• It is intended to put it into a script, not in the interactive shell. Your behaviour can be simplified to set -e; false; it also exits the shell process, which is expected behaviour ;) – Michel Samia Oct 10 '13 at 14:43
  • 10
    Note: this will still execute all three scripts, and not stop the pipe on first error. – hyde Oct 16 '13 at 6:58
  • 1
    @n2liquid-GuilhermeVieira Btw, by "different variations", I specifically meant, remove one or both of the set (for 4 different versions total), and see how that affects the output of the last echo. – hyde Nov 1 '14 at 20:33
  • 1
    @josch I found this page when searching for how to do this in bash from google, and though, "This is exactly what I am looking for". I suspect many people who upvote answers go through a similar thought process and do not check the tags and the definitions of the tags. – Troy Daniels Jan 30 '17 at 19:17
40

You can also check the ${PIPESTATUS[]} array after the full execution, e.g. if you run:

./a | ./b | ./c

Then ${PIPESTATUS} will be an array of error codes from each command in the pipe, so if the middle command failed, echo ${PIPESTATUS[@]} would contain something like:

0 1 0

and something like this run after the command:

test ${PIPESTATUS[0]} -eq 0 -a ${PIPESTATUS[1]} -eq 0 -a ${PIPESTATUS[2]} -eq 0

will allow you to check that all commands in the pipe succeeded.

  • 10
    This is bashish --- it's a bash extension and not part of the Posix standard, so other shells like dash and ash won't support it. This means you can run into trouble if you try to use it in scripts which start #!/bin/sh, because if sh isn't bash, it won't work. (Easily fixable by remembering to use #!/bin/bash instead.) – David Given Sep 19 '14 at 23:24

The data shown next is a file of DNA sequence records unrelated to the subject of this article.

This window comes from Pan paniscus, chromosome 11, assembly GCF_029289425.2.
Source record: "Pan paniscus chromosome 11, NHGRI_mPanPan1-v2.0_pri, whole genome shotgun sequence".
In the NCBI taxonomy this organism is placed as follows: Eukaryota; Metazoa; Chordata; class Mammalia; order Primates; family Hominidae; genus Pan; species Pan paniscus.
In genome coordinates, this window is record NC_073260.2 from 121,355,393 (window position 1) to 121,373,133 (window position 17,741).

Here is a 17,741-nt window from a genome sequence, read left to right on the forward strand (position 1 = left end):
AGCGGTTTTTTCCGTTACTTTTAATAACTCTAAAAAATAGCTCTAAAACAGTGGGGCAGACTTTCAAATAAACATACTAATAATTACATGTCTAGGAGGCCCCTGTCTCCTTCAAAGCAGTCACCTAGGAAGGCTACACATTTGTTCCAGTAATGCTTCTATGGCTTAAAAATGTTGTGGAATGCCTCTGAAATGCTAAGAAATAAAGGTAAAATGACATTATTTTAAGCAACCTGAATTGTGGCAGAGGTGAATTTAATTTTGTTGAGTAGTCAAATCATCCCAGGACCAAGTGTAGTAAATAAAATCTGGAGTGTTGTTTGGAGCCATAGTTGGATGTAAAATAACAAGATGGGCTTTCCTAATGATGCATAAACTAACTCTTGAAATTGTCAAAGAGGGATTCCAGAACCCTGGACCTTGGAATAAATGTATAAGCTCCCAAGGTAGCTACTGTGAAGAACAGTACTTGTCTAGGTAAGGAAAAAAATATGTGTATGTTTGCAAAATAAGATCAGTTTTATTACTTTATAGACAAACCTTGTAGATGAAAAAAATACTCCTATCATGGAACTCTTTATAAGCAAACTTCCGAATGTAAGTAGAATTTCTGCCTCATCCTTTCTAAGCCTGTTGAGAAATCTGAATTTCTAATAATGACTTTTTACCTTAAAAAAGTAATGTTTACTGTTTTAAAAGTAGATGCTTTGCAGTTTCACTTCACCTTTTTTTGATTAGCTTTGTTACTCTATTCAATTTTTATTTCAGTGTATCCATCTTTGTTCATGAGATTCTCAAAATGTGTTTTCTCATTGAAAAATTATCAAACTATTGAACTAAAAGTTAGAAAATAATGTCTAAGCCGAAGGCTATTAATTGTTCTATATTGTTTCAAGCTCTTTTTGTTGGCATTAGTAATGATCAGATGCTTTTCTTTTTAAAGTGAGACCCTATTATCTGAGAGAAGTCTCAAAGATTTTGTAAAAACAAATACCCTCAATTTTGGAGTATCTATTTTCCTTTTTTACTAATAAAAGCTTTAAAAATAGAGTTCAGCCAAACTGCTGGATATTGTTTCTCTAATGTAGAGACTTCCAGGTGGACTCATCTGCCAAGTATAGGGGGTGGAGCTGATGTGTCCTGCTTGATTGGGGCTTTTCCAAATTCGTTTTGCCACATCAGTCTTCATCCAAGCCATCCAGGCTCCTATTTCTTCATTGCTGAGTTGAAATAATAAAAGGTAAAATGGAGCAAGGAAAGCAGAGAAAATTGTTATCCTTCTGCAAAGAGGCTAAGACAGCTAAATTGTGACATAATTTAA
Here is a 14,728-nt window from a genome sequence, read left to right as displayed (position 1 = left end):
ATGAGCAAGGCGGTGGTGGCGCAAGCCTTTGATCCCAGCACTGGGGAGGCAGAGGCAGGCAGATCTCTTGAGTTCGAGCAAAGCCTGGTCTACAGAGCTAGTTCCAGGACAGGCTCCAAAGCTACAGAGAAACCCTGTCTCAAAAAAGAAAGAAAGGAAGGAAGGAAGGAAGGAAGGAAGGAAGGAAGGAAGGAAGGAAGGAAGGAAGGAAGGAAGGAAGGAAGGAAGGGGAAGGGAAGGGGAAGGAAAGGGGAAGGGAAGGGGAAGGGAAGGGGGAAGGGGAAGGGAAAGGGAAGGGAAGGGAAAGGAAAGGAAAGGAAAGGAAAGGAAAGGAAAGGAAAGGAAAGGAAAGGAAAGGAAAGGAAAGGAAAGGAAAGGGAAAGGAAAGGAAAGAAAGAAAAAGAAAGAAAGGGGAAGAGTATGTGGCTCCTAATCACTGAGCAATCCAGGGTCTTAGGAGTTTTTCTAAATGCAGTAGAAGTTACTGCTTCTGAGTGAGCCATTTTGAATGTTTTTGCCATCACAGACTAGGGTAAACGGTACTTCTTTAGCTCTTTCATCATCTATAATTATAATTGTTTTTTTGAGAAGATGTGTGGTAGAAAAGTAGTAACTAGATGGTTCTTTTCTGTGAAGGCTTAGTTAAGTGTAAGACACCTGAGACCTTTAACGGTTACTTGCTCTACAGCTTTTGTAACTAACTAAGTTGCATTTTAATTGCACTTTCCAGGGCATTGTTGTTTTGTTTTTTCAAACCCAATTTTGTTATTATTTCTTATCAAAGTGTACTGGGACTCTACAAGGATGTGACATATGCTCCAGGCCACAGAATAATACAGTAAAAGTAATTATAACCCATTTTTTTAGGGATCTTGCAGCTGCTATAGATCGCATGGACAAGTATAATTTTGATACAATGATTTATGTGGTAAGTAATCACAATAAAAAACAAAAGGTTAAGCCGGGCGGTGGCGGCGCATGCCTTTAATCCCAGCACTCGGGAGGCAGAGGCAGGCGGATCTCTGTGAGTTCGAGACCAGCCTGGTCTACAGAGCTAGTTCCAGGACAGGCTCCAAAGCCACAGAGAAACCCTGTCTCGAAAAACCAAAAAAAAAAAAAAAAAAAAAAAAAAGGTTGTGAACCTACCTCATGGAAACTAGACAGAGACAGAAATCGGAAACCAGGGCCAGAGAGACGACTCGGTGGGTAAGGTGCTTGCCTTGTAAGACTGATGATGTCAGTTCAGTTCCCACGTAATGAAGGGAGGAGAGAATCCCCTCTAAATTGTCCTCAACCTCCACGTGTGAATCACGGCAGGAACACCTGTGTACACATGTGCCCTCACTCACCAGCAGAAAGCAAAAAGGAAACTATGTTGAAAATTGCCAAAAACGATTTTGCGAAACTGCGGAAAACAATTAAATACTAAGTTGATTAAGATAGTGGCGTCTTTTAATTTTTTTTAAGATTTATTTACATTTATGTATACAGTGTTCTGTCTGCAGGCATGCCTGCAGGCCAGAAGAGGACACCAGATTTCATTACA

• 2
    echo ${PIPESTATUS[@]} | grep -qE '^[0 ]+$' - returns 0 if $PIPESTATUS[@] only contains 0 and spaces (if all commands in the pipe succeeds). – MattBianco Oct 14 '16 at 7:28
  • @MattBianco This is the best solution for me. It also works with && e.g. command1 && command2 | command3 If any of those fail your solution returns non-zero. – DavidC Sep 11 at 10:42
8

Unfortunately, the answer by Johnathan requires temporary files and the answers by Michel and Imron requires bash (even though this question is tagged shell). As pointed out by others already, it is not possible to abort the pipe before later processes are started. All processes are started at once and will thus all run before any errors can be communicated. But the title of the question was also asking about error codes. These can be retrieved and investigated after the pipe finished to figure out whether any of the involved processes failed.

Here is a solution that catches all errors in the pipe and not only errors of the last component. So this is like bash's pipefail, just more powerful in the sense that you can retrieve all the error codes.

res=$( (./a 2>&1 || echo "1st failed with $?" >&2) |
(./b 2>&1 || echo "2nd failed with $?" >&2) |
(./c 2>&1 || echo "3rd failed with $?" >&2) > /dev/null 2>&1)
if [ -n "$res" ]; then
    echo pipe failed
fi

To detect whether anything failed, an echo command prints on standard error in case any command fails. Then the combined standard error output is saved in $res and investigated later. This is also why standard error of all processes is redirected to standard output. You can also send that output to /dev/null or leave it as yet another indicator that something went wrong. You can replace the last redirect to /dev/null with a file if yo uneed to store the output of the last command anywhere.

To play more with this construct and to convince yourself that this really does what it should, I replaced ./a, ./b and ./c by subshells which execute echo, cat and exit. You can use this to check that this construct really forwards all the output from one process to another and that the error codes get recorded correctly.

res=$( (sh -c "echo 1st out; exit 0" 2>&1 || echo "1st failed with $?" >&2) |
(sh -c "cat; echo 2nd out; exit 0" 2>&1 || echo "2nd failed with $?" >&2) |
(sh -c "echo start; cat; echo end; exit 0" 2>&1 || echo "3rd failed with $?" >&2) > /dev/null 2>&1)
if [ -n "$res" ]; then
    echo pipe failed
fi